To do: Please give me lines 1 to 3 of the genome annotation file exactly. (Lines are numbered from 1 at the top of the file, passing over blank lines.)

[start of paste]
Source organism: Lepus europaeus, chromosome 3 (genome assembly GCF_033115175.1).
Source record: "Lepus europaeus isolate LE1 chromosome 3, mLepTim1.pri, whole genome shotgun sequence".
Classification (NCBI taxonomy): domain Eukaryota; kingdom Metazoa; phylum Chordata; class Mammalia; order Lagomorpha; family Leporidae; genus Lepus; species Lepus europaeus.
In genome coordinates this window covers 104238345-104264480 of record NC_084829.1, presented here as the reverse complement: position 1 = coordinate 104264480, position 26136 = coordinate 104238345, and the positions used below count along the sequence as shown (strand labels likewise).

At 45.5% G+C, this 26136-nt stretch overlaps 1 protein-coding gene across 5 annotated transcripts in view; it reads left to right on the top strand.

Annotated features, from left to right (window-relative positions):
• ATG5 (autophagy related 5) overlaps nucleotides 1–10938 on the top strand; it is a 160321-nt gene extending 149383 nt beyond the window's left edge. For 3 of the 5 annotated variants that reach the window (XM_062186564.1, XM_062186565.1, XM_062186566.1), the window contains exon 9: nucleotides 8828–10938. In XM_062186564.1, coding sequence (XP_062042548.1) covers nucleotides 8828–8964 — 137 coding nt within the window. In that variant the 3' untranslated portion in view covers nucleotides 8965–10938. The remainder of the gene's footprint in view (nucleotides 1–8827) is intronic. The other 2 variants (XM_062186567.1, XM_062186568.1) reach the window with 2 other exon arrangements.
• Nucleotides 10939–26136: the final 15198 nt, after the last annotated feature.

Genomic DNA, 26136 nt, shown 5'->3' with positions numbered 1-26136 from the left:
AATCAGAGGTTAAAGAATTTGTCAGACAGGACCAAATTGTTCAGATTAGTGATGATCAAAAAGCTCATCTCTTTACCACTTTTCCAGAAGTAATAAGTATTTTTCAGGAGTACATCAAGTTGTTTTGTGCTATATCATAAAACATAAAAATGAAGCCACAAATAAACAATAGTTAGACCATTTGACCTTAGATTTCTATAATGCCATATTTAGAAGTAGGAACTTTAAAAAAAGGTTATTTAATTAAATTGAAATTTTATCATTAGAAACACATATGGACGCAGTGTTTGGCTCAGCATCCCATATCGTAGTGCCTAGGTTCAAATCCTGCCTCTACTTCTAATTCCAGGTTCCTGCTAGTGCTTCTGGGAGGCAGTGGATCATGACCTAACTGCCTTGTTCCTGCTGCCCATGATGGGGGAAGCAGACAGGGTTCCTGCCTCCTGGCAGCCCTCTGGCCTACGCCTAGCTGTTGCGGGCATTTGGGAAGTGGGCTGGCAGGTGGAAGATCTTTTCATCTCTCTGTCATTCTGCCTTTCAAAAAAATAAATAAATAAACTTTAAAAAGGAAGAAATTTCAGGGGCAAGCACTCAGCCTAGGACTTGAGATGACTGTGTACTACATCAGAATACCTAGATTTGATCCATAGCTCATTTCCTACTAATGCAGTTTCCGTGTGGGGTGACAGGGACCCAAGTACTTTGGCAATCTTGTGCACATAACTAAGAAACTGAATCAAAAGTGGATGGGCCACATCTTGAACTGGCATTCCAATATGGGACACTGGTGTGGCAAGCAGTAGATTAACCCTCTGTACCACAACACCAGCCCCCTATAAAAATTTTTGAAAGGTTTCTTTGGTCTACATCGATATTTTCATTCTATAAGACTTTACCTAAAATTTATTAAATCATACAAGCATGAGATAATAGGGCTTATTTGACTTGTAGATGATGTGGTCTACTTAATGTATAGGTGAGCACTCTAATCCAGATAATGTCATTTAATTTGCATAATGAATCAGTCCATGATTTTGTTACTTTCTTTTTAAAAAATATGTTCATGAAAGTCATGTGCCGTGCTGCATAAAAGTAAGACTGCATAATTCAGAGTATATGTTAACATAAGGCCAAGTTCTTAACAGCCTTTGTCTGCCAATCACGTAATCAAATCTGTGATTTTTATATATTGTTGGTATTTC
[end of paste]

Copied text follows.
Source organism: Lepus europaeus, chromosome 3 (genome assembly GCF_033115175.1).
Source record: "Lepus europaeus isolate LE1 chromosome 3, mLepTim1.pri, whole genome shotgun sequence".
Classification (NCBI taxonomy): domain Eukaryota; kingdom Metazoa; phylum Chordata; class Mammalia; order Lagomorpha; family Leporidae; genus Lepus; species Lepus europaeus.